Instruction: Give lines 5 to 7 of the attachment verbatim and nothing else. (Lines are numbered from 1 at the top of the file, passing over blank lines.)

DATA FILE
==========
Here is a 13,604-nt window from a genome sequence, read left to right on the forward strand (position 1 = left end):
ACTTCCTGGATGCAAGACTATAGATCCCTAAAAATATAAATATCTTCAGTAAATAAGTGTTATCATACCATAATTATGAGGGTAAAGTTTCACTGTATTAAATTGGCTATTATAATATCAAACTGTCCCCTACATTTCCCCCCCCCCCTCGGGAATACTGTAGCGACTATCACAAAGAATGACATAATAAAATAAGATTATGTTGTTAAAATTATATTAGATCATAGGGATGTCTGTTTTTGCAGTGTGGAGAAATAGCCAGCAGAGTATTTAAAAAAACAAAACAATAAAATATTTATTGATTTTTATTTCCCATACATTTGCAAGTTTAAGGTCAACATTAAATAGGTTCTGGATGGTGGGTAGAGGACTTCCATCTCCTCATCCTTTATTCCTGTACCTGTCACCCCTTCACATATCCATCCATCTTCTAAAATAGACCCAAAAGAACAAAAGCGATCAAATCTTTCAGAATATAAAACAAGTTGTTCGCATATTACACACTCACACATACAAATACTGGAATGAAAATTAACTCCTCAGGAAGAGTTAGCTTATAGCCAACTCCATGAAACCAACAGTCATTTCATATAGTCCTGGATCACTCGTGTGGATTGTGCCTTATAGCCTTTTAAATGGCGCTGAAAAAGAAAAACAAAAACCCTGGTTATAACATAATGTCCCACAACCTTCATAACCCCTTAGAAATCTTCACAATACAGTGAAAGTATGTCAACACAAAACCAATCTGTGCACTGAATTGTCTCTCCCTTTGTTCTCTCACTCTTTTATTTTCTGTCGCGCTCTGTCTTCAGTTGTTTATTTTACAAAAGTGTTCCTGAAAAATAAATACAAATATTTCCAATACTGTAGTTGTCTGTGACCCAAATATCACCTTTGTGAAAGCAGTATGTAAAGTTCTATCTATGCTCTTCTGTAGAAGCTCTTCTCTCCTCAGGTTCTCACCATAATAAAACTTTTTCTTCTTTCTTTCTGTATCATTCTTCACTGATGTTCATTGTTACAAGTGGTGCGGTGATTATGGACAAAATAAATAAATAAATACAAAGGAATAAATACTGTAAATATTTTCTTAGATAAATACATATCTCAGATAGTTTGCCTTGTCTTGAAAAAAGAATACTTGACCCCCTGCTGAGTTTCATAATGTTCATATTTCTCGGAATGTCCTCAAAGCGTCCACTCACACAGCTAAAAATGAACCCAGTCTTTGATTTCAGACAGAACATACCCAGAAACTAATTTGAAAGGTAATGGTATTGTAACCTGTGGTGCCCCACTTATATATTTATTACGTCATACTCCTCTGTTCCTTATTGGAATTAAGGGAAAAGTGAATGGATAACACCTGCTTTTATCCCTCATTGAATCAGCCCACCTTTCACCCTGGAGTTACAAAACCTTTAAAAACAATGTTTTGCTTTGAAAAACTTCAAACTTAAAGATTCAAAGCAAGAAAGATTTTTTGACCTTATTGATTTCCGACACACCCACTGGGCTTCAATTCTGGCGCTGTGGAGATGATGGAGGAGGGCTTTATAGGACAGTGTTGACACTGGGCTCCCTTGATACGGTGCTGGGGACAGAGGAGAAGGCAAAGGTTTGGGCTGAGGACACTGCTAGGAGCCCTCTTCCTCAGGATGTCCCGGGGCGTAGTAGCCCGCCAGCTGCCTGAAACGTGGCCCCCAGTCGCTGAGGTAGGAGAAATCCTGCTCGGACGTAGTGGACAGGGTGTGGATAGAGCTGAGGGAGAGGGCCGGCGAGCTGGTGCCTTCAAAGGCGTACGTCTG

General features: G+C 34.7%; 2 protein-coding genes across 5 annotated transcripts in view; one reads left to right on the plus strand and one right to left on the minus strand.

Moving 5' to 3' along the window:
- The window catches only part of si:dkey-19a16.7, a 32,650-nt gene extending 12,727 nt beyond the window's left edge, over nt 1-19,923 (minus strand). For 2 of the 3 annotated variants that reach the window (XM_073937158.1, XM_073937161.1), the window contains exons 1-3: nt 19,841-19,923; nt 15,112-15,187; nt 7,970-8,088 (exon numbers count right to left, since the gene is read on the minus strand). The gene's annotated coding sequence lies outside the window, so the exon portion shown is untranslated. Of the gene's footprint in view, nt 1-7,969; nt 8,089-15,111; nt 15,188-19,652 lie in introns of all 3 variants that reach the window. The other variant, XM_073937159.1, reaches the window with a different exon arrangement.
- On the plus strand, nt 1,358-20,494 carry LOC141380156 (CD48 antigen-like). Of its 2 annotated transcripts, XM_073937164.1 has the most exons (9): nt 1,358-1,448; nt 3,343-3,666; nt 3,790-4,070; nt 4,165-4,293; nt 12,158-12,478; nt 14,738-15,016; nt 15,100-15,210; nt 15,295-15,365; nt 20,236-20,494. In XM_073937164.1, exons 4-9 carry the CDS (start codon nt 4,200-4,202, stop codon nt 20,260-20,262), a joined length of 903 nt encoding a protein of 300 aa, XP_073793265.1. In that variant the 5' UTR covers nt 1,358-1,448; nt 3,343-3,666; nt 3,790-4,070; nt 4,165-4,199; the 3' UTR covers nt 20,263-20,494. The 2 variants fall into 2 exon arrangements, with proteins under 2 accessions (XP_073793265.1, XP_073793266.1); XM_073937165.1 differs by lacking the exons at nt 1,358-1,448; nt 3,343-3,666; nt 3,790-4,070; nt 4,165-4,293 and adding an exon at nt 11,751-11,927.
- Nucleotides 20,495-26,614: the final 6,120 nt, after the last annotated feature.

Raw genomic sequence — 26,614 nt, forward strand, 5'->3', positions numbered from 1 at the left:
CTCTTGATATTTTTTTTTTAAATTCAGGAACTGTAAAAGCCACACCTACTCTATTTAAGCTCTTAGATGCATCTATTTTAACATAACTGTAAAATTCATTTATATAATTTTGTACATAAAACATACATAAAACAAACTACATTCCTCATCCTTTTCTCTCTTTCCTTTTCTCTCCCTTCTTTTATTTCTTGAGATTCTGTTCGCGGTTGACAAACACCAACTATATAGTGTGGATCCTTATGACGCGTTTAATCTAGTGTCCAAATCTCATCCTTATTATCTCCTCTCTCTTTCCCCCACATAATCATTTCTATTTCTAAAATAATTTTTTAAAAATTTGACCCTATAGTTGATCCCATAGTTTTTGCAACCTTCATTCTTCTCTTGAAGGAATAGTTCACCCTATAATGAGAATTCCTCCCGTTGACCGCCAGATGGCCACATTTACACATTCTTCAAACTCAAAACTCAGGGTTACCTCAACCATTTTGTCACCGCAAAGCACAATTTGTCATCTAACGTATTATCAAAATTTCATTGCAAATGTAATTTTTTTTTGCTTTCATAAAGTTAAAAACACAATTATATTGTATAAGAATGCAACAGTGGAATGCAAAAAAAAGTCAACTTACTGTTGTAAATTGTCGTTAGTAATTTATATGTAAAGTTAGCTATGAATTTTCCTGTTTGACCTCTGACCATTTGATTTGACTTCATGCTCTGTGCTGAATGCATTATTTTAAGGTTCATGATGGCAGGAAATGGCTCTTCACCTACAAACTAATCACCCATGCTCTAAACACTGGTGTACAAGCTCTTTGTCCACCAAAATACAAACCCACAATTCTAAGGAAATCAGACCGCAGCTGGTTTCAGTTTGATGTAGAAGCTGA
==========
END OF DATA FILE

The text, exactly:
- The window catches only part of si:dkey-19a16.7, a 32,650-nt gene extending 12,727 nt beyond the window's left edge, over nt 1-19,923 (minus strand). For 2 of the 3 annotated variants that reach the window (XM_073937158.1, XM_073937161.1), the window contains exons 1-3: nt 19,841-19,923; nt 15,112-15,187; nt 7,970-8,088 (exon numbers count right to left, since the gene is read on the minus strand). The gene's annotated coding sequence lies outside the window, so the exon portion shown is untranslated. Of the gene's footprint in view, nt 1-7,969; nt 8,089-15,111; nt 15,188-19,652 lie in introns of all 3 variants that reach the window. The other variant, XM_073937159.1, reaches the window with a different exon arrangement.
- On the plus strand, nt 1,358-20,494 carry LOC141380156 (CD48 antigen-like). Of its 2 annotated transcripts, XM_073937164.1 has the most exons (9): nt 1,358-1,448; nt 3,343-3,666; nt 3,790-4,070; nt 4,165-4,293; nt 12,158-12,478; nt 14,738-15,016; nt 15,100-15,210; nt 15,295-15,365; nt 20,236-20,494. In XM_073937164.1, exons 4-9 carry the CDS (start codon nt 4,200-4,202, stop codon nt 20,260-20,262), a joined length of 903 nt encoding a protein of 300 aa, XP_073793265.1. In that variant the 5' UTR covers nt 1,358-1,448; nt 3,343-3,666; nt 3,790-4,070; nt 4,165-4,199; the 3' UTR covers nt 20,263-20,494. The 2 variants fall into 2 exon arrangements, with proteins under 2 accessions (XP_073793265.1, XP_073793266.1); XM_073937165.1 differs by lacking the exons at nt 1,358-1,448; nt 3,343-3,666; nt 3,790-4,070; nt 4,165-4,293 and adding an exon at nt 11,751-11,927.
- Nucleotides 20,495-26,614: the final 6,120 nt, after the last annotated feature.